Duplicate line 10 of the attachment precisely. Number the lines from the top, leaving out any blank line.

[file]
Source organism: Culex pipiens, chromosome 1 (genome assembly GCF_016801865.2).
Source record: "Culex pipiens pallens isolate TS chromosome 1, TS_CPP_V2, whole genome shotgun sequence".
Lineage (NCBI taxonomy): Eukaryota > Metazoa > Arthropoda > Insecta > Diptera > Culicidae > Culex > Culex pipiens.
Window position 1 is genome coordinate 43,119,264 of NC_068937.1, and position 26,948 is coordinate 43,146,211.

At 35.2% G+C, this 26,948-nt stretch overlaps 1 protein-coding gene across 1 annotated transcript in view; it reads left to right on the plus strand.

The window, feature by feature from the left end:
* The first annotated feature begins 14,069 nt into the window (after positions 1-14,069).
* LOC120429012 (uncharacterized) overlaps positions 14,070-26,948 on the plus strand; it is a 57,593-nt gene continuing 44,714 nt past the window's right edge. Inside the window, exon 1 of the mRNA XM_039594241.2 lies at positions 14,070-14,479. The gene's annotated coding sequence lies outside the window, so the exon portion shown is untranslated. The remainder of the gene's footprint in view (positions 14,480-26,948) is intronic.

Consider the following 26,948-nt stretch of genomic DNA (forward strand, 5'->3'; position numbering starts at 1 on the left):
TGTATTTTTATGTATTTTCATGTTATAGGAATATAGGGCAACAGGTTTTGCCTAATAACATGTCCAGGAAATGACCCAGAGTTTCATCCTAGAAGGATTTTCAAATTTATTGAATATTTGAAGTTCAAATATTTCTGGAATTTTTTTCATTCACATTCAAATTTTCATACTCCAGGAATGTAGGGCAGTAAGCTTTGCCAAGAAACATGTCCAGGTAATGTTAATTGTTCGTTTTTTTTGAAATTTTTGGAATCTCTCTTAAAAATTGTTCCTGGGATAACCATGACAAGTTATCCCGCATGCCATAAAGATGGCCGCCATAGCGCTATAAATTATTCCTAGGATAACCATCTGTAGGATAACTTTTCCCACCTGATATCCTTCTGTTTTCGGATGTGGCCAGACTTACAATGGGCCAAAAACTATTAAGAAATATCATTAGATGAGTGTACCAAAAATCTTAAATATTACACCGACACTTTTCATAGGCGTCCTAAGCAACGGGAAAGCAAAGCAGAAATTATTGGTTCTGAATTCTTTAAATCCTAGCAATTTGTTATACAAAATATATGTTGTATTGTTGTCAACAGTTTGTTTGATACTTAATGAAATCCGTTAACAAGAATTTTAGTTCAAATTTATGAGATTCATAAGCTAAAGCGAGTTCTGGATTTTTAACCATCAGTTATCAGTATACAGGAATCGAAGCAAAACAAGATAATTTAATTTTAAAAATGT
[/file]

TGTATTTTTATGTATTTTCATGTTATAGGAATATAGGGCAACAGGTTTTGCCTAATAACATGTCCAGGAAATGACCCAGAGTTTCATCCTAGAAGGATTTTCAAATTTATTGAATATTTGAAGTTCAAATATTTCTGGAATTTTTTTCATTCACATTCAAATTTTCATACTCCAGGAATGTAGGGCAGTAAGCTTTGCCAAGAAACATGTCCAGGTAATGTTAATTGTTCGTTTTTTTTGAAATTTTTGGAATCTCTCTTAAAAATTGTTCCTGGGATAACCATGACAAGTTATCCCGCATGCCATAAAGATGGCCGCCATAGCGCTATAAATTATTCCTAGGATAACCATCTGTAGGATAACTTTTCCCACCTGATATCCTTCTGTTTTCGGATGTGGCCAGACTTACAATGGGCCAAAAACTATTAAGAAATATCATTAGATGAGTGTACCAAAAATCTTAAATATTACACCGACACTTTTCATAGGCGTCCTAAGCAACGGGAAAGCAAAGCAGAAATTATTGGTTCTGAATTCTTTAAATCCTAGCAATTTGTTATACAAAATATATGTTGTATTGTTGTCAACAGTTTGTTTGATACTTAATGAAATCCGTTAACAAGAATTTTAGTTCAAATTTATGAGATTCATAAGCTAAAGCGAGTTCTGGATTTTTAACCATCAGTTATCAGTATACAGGAATCGAAGCAAAACAAGATAATTTAATTTTAAAAATGT